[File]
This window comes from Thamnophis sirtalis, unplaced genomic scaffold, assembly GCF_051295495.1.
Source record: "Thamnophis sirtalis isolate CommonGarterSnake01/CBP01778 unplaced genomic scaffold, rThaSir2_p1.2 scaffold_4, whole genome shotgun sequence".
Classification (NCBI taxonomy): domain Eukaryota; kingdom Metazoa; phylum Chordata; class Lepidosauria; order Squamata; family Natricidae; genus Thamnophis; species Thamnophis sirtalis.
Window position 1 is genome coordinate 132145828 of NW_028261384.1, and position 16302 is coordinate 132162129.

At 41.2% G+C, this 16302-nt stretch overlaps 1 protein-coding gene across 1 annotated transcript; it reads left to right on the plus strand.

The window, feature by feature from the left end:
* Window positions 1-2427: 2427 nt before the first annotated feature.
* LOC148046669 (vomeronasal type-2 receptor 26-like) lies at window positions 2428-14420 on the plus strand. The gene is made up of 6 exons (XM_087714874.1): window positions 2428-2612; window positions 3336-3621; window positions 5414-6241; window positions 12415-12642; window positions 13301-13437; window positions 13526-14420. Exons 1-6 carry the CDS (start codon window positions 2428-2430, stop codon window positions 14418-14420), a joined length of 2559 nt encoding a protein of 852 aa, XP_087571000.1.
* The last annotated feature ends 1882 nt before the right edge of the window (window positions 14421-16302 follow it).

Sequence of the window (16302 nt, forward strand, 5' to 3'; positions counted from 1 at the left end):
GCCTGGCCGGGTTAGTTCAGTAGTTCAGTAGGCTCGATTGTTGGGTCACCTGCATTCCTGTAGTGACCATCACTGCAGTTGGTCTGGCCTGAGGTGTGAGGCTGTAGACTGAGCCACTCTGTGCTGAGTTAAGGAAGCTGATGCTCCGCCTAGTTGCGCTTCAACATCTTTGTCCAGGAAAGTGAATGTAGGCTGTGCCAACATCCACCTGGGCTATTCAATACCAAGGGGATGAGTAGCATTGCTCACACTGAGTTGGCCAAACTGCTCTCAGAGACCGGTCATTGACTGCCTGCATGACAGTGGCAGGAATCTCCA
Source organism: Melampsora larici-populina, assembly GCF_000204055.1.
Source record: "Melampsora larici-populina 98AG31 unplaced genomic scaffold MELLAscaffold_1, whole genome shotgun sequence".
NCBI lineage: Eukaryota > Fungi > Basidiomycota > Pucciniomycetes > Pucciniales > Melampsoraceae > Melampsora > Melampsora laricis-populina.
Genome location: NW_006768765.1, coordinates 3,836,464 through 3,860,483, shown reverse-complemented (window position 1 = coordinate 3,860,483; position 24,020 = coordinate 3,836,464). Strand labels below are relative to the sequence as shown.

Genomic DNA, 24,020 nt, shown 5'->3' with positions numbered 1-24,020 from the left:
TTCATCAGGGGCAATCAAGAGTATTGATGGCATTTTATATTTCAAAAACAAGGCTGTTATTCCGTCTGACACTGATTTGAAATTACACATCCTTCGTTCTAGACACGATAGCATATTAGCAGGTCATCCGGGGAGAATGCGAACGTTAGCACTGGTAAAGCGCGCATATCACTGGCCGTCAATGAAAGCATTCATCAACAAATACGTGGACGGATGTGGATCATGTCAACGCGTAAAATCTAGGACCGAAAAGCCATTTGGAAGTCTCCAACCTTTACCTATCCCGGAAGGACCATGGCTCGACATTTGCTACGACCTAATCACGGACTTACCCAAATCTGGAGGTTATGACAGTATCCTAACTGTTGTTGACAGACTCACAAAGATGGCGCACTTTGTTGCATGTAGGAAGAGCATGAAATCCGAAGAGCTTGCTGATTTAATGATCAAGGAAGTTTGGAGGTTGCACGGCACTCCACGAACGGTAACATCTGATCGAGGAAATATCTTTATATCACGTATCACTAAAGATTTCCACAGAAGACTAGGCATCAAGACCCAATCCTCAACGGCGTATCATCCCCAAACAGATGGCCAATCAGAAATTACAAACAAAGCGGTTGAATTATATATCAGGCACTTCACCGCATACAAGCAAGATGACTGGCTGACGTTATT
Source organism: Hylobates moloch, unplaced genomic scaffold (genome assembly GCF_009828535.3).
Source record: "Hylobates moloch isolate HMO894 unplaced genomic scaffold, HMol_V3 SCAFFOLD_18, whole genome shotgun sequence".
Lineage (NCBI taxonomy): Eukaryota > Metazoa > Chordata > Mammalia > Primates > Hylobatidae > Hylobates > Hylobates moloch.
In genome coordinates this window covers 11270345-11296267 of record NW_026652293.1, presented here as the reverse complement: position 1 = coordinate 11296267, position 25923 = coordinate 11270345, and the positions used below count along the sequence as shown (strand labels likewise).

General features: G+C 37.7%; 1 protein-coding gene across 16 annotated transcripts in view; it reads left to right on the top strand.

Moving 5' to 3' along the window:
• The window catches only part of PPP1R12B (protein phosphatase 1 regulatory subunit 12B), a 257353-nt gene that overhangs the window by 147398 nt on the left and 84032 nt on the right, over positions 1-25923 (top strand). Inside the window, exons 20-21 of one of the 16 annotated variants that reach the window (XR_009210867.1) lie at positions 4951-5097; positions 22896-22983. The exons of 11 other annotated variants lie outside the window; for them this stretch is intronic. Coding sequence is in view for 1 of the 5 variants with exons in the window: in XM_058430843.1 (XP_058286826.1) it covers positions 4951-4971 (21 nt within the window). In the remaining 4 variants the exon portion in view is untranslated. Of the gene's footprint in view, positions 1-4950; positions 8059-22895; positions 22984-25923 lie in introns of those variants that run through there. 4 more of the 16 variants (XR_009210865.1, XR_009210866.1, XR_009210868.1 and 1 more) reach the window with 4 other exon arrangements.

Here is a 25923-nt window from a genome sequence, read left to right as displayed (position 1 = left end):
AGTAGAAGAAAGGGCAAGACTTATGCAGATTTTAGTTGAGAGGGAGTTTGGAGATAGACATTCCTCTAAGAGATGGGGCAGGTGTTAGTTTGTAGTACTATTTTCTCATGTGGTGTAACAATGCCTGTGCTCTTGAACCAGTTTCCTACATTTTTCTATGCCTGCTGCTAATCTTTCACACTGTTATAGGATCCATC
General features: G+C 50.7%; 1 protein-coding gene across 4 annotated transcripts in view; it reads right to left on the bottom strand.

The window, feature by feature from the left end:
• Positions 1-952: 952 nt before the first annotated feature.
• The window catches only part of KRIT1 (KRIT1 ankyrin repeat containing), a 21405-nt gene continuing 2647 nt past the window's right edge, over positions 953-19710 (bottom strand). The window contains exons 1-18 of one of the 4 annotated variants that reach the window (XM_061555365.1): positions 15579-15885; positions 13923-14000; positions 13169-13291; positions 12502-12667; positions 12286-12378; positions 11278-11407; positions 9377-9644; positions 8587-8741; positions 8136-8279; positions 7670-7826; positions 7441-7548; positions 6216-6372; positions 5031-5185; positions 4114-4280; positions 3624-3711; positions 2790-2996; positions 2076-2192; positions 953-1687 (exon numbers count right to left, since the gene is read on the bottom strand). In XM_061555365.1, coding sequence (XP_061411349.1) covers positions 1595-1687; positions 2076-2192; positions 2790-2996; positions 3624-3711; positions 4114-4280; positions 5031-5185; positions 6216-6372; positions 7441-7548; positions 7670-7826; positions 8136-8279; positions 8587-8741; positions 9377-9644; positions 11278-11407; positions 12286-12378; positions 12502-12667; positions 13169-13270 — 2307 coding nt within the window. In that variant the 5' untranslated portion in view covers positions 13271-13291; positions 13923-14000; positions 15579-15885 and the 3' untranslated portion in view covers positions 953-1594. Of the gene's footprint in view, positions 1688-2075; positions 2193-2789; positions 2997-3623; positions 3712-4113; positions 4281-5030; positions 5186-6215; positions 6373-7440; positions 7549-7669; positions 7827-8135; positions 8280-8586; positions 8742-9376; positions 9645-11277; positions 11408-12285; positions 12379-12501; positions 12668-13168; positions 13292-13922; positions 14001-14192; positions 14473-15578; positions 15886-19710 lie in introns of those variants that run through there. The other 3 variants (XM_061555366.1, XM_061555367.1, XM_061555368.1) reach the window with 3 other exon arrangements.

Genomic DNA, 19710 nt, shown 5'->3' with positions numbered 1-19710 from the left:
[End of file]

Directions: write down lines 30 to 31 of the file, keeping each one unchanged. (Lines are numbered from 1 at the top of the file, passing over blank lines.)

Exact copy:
• The window catches only part of KRIT1 (KRIT1 ankyrin repeat containing), a 21405-nt gene continuing 2647 nt past the window's right edge, over positions 953-19710 (bottom strand). The window contains exons 1-18 of one of the 4 annotated variants that reach the window (XM_061555365.1): positions 15579-15885; positions 13923-14000; positions 13169-13291; positions 12502-12667; positions 12286-12378; positions 11278-11407; positions 9377-9644; positions 8587-8741; positions 8136-8279; positions 7670-7826; positions 7441-7548; positions 6216-6372; positions 5031-5185; positions 4114-4280; positions 3624-3711; positions 2790-2996; positions 2076-2192; positions 953-1687 (exon numbers count right to left, since the gene is read on the bottom strand). In XM_061555365.1, coding sequence (XP_061411349.1) covers positions 1595-1687; positions 2076-2192; positions 2790-2996; positions 3624-3711; positions 4114-4280; positions 5031-5185; positions 6216-6372; positions 7441-7548; positions 7670-7826; positions 8136-8279; positions 8587-8741; positions 9377-9644; positions 11278-11407; positions 12286-12378; positions 12502-12667; positions 13169-13270 — 2307 coding nt within the window. In that variant the 5' untranslated portion in view covers positions 13271-13291; positions 13923-14000; positions 15579-15885 and the 3' untranslated portion in view covers positions 953-1594. Of the gene's footprint in view, positions 1688-2075; positions 2193-2789; positions 2997-3623; positions 3712-4113; positions 4281-5030; positions 5186-6215; positions 6373-7440; positions 7549-7669; positions 7827-8135; positions 8280-8586; positions 8742-9376; positions 9645-11277; positions 11408-12285; positions 12379-12501; positions 12668-13168; positions 13292-13922; positions 14001-14192; positions 14473-15578; positions 15886-19710 lie in introns of those variants that run through there. The other 3 variants (XM_061555366.1, XM_061555367.1, XM_061555368.1) reach the window with 3 other exon arrangements.

Genomic DNA, 19710 nt, shown 5'->3' with positions numbered 1-19710 from the left: